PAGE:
No one will deny 2020 was challenging. A deadly pandemic led to stay-at-home orders and business closures, which boosted some industries and decimated others. Mass layoffs, eviction moratoriums, and supply-chain disruptions strained the economy, and social and political unrest fractured communities.
Most jurisdictions declared cannabis commerce “essential” early in the crisis, saving jobs and likely preventing the collapse of individual businesses and potentially entire segments of the industry. That doesn’t mean cannabis companies suffered no disruption. Population lockdowns and fear of infection forced employers to restructure traditional workplace policies and adapt to changing circumstances on the fly.
But according to mg Magazine’s survey of employment practices, businesses responded with alacrity and compassion. Every company on this year’s list has implemented work-from-home policies; many employers provided equipment, furniture, and/or stipends to help employees make the transition. Because coworkers seldom saw one another in the real world under the new paradigm, businesses found creative virtual ways to keep employees connected and maintain morale (including monthly or quarterly interactive “town hall” meetings). Both sides of the equation reported finding the measure liberating, so it’s become standard operating procedure, at least for some employees, at almost every company that appears on this year’s list.
Despite a global economic downturn in 2020, the cannabis industry flourished, resulting in a 50-percent increase in total annual revenue. Businesses leveraged this strong position by increasing investment in their workforce, which resulted in creating an additional 85,000 jobs.
Employers also added benefits while the rest of corporate America decreased or even suspended employee perks. Previously uncommon benefits that now are widespread include paid family and medical leave (offered by 66 percent of companies), parental leave (up to four months for birth mothers), retirement plans, and tuition reimbursement.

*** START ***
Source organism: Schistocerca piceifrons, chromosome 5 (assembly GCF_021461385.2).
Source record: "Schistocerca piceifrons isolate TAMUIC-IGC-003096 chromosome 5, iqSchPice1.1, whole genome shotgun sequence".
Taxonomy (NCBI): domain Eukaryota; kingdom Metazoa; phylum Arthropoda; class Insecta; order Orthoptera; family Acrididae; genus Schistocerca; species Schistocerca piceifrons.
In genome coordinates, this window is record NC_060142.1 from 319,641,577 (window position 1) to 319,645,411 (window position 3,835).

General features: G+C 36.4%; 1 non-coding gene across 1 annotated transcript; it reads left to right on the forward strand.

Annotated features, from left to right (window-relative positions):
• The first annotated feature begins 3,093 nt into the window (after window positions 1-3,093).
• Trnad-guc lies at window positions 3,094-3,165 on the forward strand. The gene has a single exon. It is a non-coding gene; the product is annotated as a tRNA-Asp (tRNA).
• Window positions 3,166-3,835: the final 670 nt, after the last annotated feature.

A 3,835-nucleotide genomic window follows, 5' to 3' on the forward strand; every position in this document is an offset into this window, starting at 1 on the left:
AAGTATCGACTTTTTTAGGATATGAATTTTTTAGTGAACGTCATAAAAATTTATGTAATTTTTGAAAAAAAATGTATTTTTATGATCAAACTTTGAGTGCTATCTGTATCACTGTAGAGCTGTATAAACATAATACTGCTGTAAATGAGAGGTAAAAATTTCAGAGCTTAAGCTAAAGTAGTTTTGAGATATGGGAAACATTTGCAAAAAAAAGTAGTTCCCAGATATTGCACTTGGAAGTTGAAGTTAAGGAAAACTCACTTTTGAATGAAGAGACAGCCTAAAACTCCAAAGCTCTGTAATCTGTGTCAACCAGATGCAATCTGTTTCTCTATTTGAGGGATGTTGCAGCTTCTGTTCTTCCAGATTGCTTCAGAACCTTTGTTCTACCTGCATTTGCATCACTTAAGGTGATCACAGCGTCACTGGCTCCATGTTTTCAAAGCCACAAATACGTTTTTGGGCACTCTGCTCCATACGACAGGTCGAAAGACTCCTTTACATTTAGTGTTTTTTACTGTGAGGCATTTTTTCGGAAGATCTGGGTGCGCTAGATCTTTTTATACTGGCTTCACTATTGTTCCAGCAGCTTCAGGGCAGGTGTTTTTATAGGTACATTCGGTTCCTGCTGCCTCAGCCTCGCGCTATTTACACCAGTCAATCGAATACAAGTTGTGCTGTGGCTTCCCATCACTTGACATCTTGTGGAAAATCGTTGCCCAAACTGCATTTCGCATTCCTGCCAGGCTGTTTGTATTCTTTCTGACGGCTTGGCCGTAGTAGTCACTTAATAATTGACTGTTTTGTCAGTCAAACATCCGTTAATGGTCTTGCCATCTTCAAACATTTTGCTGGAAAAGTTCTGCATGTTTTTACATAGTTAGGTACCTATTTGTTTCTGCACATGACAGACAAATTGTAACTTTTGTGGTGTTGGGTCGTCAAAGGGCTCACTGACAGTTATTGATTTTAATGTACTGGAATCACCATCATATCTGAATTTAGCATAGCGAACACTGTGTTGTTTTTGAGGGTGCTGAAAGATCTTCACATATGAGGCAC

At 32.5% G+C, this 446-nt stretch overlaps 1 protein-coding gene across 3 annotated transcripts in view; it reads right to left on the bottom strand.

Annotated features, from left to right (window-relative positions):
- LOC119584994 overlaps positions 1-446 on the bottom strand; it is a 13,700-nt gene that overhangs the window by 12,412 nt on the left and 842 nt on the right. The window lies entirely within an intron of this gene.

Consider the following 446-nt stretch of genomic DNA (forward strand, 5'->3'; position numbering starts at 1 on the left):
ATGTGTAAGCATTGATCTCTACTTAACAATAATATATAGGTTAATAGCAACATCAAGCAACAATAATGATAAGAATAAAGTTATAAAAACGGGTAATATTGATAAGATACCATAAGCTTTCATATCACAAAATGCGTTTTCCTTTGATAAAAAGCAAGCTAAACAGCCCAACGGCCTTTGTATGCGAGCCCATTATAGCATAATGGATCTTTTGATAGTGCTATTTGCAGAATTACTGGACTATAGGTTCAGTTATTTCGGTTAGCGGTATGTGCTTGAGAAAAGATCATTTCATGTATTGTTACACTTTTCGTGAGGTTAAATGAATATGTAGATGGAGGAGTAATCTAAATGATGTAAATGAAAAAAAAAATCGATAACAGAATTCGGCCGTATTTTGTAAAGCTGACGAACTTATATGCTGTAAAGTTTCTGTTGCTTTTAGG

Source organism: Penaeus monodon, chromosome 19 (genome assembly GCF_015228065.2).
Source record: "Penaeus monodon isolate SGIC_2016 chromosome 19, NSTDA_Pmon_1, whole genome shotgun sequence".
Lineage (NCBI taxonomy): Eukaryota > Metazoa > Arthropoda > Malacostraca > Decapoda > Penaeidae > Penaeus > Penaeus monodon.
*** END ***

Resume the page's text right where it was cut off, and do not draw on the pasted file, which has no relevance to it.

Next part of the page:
In response to pandemic-related economic upheaval and emotional distress, several companies launched employee assistance programs that provide legal, counseling, and financial aid to employees in need. Also pandemic-related: 57 percent of employers reported increasing or adding mental and physical health initiatives in the form of organized fitness programs, vaccine incentives, and access to teletherapy programs like Talkspace.
This past year also provided a wakeup call about endemic racial and cultural bias at all levels of American society. Although social equity has been an increasingly important goal for the cannabis industry almost since its inception, in 2020 employers placed increasing focus on diversity, equity, and inclusion (DEI). All of this year’s top employers reported well-defined, measurable DEI policies that include sensitivity training and community outreach. Some launched or expanded programs to hire, train, and provide career paths for formerly incarcerated individuals and/or people from communities most impacted by the war on drugs.
Extraordinary challenges breed extraordinary solutions — and in the cannabis industry’s case, extraordinary heart. We applaud the top cannabis industry employers who turned pandemic lemons into infused lemonade.